NASA 'pings' Vikram, Chandrayaan-3's lander on the moon

The laser transmission that was sent by the Nasa spacecraft in lunar orbit on 12 December is now confirmed to have been received by ISRO's vessel at the south pole

Moon lander 'Vikram' and rover Pragyan on the moon's surface, digitally enhanced (photo: ISRO)
Moon lander 'Vikram' and rover Pragyan on the moon's surface, digitally enhanced (photo: ISRO)


A laser instrument onboard a NASA spacecraft orbiting the moon has successfully pinged the Vikram lander of India's Chandrayaan-3 mission, the US space agency said.

The laser beam was transmitted and reflected between the lunar reconnaissance orbiter (LRO) and an Oreo-sized device on Vikram lander, opening the door to a new style of precisely locating targets on the Moon's surface, NASA said.

The lander was 100 km away from LRO, near Manzinus crater in the Moon's south pole region, when LRO transmitted laser pulses toward it on 12 December last year.

After the orbiter registered light that had bounced back from a tiny NASA retroreflector aboard Vikram, NASA scientists knew their technique had finally worked.

Sending laser pulses towards an object and measuring how long it takes the light to bounce back is a commonly used way to track the locations of Earth-orbiting satellites from the ground.

However, using the technique in reverse—to send laser pulses from a moving spacecraft to a stationary one to determine its precise location—has many applications at the Moon, scientists said.

"We've showed that we can locate our retroreflector on the surface from the Moon's orbit," said Xiaoli Sun, who led the team at NASA's Goddard Space Flight Center, that developed the retroreflector on Vikram as part of a partnership between NASA and Indian Space Research Organization (ISRO).

"The next step is to improve the technique so that it can become routine for missions that want to use these retroreflectors in the future," Sun said in a NASA statement.

Only 2 inches, or 5 cm, wide, NASA's tiny but mighty retroreflector, called a laser retroreflector array (LRA), has eight quartz-corner-cube prisms set into a dome-shaped aluminium frame.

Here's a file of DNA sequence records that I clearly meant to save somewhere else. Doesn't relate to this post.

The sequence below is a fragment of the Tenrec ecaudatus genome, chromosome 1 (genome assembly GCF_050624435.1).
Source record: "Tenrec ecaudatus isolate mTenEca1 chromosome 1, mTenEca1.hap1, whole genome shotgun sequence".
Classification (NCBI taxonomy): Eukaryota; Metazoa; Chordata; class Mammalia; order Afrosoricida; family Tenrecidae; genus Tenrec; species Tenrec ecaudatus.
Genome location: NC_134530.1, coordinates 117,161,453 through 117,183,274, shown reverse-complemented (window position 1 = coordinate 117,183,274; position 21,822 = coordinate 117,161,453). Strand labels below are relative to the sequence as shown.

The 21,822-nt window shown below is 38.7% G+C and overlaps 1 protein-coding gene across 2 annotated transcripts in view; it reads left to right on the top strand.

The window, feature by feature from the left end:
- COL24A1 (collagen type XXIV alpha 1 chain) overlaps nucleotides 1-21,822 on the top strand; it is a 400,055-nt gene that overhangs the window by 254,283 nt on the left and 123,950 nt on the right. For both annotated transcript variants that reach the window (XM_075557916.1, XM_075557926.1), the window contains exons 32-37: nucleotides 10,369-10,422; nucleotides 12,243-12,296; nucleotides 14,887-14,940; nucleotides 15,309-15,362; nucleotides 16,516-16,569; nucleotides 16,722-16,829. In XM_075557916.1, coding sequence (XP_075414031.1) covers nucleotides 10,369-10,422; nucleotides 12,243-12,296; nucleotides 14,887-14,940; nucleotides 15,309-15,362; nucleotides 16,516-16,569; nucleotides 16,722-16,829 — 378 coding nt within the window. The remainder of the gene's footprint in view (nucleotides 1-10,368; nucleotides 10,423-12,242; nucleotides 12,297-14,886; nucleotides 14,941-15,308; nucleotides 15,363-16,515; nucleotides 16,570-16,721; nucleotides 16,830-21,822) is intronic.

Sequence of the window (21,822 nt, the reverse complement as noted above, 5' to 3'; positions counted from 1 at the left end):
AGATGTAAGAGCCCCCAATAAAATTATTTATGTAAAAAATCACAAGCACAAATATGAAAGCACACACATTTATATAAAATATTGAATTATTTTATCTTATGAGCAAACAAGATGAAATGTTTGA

The device is simple and durable, scientists say, requiring neither power nor maintenance, and can last for decades. Its configuration allows the retroreflector to reflect light coming in from any direction back to its source, NASA said.

Retroreflectors can be used for many applications in science and exploration and have been in use at the Moon since the Apollo era.

By reflecting light back to Earth, the suitcase-size retroreflectors revealed that the Moon is moving away from our planet at a rate of 3.8 cm per year, the US space agency added.

Reacting to the development, ISRO said the LRA on the Chandrayaan-3 lander has begun serving as a fiducial point (precisely located markers for reference) on the Moon.

"NASA's Lunar Reconnaissance Orbiter (LRO) achieved a laser range measurement using the LRA by successfully detecting signals reflected by it on December 12, 2023. The ranging utilized the Lunar Orbiter Laser Altimeter (LOLA) on the LRO. The observation occurred during lunar night time, with the LRO ascending to the east of Chandrayaan-3," the Indian space agency added.

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